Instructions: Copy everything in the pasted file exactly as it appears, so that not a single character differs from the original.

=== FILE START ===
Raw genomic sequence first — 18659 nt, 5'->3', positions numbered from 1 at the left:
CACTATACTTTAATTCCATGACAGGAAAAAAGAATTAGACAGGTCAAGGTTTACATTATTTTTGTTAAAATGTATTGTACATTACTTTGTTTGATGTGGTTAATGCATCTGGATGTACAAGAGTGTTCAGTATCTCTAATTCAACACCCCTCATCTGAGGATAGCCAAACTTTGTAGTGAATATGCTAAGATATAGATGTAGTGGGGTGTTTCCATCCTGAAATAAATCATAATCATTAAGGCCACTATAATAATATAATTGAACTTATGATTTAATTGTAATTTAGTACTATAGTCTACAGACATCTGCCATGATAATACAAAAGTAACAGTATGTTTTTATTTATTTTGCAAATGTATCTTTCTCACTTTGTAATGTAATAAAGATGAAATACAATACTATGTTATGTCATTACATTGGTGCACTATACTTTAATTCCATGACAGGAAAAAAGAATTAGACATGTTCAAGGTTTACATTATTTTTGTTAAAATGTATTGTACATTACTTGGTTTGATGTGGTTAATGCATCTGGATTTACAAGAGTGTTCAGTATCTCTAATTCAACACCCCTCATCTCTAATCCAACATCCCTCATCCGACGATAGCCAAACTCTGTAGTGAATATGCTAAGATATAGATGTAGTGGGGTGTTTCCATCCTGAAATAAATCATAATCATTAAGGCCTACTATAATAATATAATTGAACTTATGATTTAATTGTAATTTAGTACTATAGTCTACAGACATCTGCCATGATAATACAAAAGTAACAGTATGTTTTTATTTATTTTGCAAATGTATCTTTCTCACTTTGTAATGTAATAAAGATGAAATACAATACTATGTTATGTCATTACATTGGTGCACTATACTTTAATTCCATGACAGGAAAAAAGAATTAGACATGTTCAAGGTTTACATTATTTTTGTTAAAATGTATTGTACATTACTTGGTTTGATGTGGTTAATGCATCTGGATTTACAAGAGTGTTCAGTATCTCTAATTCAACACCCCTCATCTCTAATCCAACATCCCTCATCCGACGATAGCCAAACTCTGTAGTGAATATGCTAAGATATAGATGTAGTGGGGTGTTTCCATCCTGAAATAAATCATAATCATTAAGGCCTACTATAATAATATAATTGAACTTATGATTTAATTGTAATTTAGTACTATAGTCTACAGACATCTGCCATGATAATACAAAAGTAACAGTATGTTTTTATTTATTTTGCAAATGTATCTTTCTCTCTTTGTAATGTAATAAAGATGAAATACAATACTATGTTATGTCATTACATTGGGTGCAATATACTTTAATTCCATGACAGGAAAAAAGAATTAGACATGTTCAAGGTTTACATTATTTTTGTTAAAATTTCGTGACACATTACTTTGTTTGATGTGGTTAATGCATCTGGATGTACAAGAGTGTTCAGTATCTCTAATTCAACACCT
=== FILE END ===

Raw genomic sequence first — 18659 nt, 5'->3', positions numbered from 1 at the left:
CACTATACTTTAATTCCATGACAGGAAAAAAGAATTAGACAGGTCAAGGTTTACATTATTTTTGTTAAAATGTATTGTACATTACTTTGTTTGATGTGGTTAATGCATCTGGATGTACAAGAGTGTTCAGTATCTCTAATTCAACACCCCTCATCTGAGGATAGCCAAACTTTGTAGTGAATATGCTAAGATATAGATGTAGTGGGGTGTTTCCATCCTGAAATAAATCATAATCATTAAGGCCACTATAATAATATAATTGAACTTATGATTTAATTGTAATTTAGTACTATAGTCTACAGACATCTGCCATGATAATACAAAAGTAACAGTATGTTTTTATTTATTTTGCAAATGTATCTTTCTCACTTTGTAATGTAATAAAGATGAAATACAATACTATGTTATGTCATTACATTGGTGCACTATACTTTAATTCCATGACAGGAAAAAAGAATTAGACATGTTCAAGGTTTACATTATTTTTGTTAAAATGTATTGTACATTACTTGGTTTGATGTGGTTAATGCATCTGGATTTACAAGAGTGTTCAGTATCTCTAATTCAACACCCCTCATCTCTAATCCAACATCCCTCATCCGACGATAGCCAAACTCTGTAGTGAATATGCTAAGATATAGATGTAGTGGGGTGTTTCCATCCTGAAATAAATCATAATCATTAAGGCCTACTATAATAATATAATTGAACTTATGATTTAATTGTAATTTAGTACTATAGTCTACAGACATCTGCCATGATAATACAAAAGTAACAGTATGTTTTTATTTATTTTGCAAATGTATCTTTCTCACTTTGTAATGTAATAAAGATGAAATACAATACTATGTTATGTCATTACATTGGTGCACTATACTTTAATTCCATGACAGGAAAAAAGAATTAGACATGTTCAAGGTTTACATTATTTTTGTTAAAATGTATTGTACATTACTTGGTTTGATGTGGTTAATGCATCTGGATTTACAAGAGTGTTCAGTATCTCTAATTCAACACCCCTCATCTCTAATCCAACATCCCTCATCCGACGATAGCCAAACTCTGTAGTGAATATGCTAAGATATAGATGTAGTGGGGTGTTTCCATCCTGAAATAAATCATAATCATTAAGGCCTACTATAATAATATAATTGAACTTATGATTTAATTGTAATTTAGTACTATAGTCTACAGACATCTGCCATGATAATACAAAAGTAACAGTATGTTTTTATTTATTTTGCAAATGTATCTTTCTCTCTTTGTAATGTAATAAAGATGAAATACAATACTATGTTATGTCATTACATTGGGTGCAATATACTTTAATTCCATGACAGGAAAAAAGAATTAGACATGTTCAAGGTTTACATTATTTTTGTTAAAATTTCGTGACACATTACTTTGTTTGATGTGGTTAATGCATCTGGATGTACAAGAGTGTTCAGTATCTCTAATTCAACACCT